The U.S. Senate's longest-serving member announced that he will vote against the appointment of David Friedman as the next U.S. ambassador to Israel. Democratic Senator Patrick Leahy, a leading voice within the Democratic Party on foreign affairs, joins a growing number of Democrats who oppose President Donald Trump's nominee.
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David Friedman's nomination was confirmed by the Senate Foreign Relations Committee on Thursday, but it has yet been submitted to the Senate floor for a vote.
Addressing the Senate on Monday, the Vermont senator said he cannot "see how anyone could conclude that Mr. Friedman possesses the requisite temperament" for the job, adding that he was not convinced Friedman "appreciates the critical distinction between the interests of the United States, and the parochial interests of an extreme constituency in Israel that he has fiercely advocated for over the course of his long career." Leahy's speech was later uploaded to his website.
Leahy noted that while he seeks "what is best for the American people," and while he shares the desire for a viable solution to the Israeli-Palestinian conflict, "Neither goal can be achieved by pursuing policies that further inflame tensions in the region and erode the role of the United States as an honest broker for peace."
"There are any number of qualified Americans who could capably support that role," he added. "Mr. Friedman is not among them."
In his speech, Leahy repeated reasons stated by other Democratic lawmakers for opposing Friedman, including his past remarks on the two-state solution, the civil rights of Israeli Arab citizens and the settlements. He also mentioned that Friedman had accused former President Barack Obama and his top diplomat John Kerry of anti-Semitism.
Leahy's opposition to Friedman does not come as a surprise. The veteran senator has been for years taking positions to the left of the Democratic Party's traditional line on Israel. Only a year ago, Leahy enraged Israel and its supporters in the United States by sending a letter to then-Secretary of State Kerry, asking him to investigate whether Israel and Egypt were engaged in extrajudicial killings. Leahy tied this investigation to the large American aid being given to the two Middle Eastern countries.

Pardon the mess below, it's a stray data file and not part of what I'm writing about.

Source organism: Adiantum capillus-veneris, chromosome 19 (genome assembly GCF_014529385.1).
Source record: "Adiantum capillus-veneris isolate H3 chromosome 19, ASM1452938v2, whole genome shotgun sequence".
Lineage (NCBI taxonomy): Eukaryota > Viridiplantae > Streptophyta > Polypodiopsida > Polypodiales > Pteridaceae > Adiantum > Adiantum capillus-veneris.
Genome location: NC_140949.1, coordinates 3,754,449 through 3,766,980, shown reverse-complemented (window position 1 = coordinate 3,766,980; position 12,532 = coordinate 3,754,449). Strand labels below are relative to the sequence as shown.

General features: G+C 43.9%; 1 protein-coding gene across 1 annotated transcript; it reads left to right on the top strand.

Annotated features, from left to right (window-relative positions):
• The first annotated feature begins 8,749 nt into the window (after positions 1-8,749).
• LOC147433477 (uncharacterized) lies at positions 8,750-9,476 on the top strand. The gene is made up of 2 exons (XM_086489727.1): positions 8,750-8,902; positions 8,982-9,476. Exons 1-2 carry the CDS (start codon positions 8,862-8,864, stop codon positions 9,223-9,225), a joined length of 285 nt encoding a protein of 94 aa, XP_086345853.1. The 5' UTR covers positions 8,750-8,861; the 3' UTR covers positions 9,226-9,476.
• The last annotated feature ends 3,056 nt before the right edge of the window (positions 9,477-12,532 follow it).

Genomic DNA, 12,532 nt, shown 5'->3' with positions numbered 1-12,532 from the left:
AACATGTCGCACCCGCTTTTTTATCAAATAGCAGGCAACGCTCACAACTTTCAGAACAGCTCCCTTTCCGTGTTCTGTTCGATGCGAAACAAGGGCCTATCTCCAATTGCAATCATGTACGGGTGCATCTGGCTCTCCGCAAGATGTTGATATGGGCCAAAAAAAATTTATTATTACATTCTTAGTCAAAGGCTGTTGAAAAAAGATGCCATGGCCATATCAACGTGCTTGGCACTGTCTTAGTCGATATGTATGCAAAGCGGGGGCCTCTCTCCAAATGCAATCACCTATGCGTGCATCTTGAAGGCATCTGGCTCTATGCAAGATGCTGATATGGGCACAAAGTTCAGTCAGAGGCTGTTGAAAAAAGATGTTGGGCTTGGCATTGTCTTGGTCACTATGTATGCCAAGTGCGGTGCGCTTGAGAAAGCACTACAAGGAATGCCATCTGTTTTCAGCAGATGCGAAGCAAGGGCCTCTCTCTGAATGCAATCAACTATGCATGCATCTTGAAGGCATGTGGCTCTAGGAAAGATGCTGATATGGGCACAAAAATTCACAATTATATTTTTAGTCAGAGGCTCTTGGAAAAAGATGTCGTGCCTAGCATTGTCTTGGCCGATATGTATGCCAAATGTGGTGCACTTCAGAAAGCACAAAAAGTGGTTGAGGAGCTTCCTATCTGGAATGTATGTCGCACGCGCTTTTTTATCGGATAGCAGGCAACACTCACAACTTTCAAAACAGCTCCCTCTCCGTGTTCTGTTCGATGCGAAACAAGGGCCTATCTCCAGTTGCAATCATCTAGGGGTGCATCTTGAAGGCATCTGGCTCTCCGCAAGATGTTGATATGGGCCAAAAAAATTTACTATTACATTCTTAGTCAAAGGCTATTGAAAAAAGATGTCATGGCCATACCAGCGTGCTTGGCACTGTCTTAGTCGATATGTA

Leahy's letter, which was also signed by ten members of the House of Representatives, was seen as a sign of the growing distance between Israel and large parts of the Democratic Party.
In his opposition to Friedman, Leahy joins the growning number of Democratic senators on the Foreign Relations Committee who voted against his nomination last Thursday. Only one Democrat on the panel, Senator Bob Menendez of New Jersey, voted in favor of Friedman, marking an unprecedented low in bipartisan support for a nominee to the post of ambassador to Israel.
A Senate vote for Friedman's confirmation hasn't been set yet. Friedman is expected to be confirmed as Israel ambassador due to the four-vote Republicans majority, with a number of Democrats possibly voting in favor of the nomination.
A Democratic senator whose vote could determine the level of bipartisan support for Friedman's nomination is Minority Leader Chuck Schumer of New York, who, so far hasn't declared his intention.
Like Menendez, Schumer was one of only four Democrats who opposed the Iran deal in 2015. The other two Democrats who voted against the agreement with Iran were Ben Cardin of Maryland, who voted against Friedman in the committee last week, and Joe Manchin of West Virginia. Manchin faces a tough reelection battle in 2018 in a state that overwhelmingly supported Trump in the last elections. Unlike other Democrats, Manchin has been so far more open to accept Trump's policies and nominations, but has yet to comment on Friedman's nomination.
Pro-Israel groups that wish to maintain bipartisan support of Israel hope that Friedman would manage to receive more Democratic support on the Senate floor than he did in the committee. Leahy's announcement, as well as other declaration expected in the coming days, could make that goal harder to reach.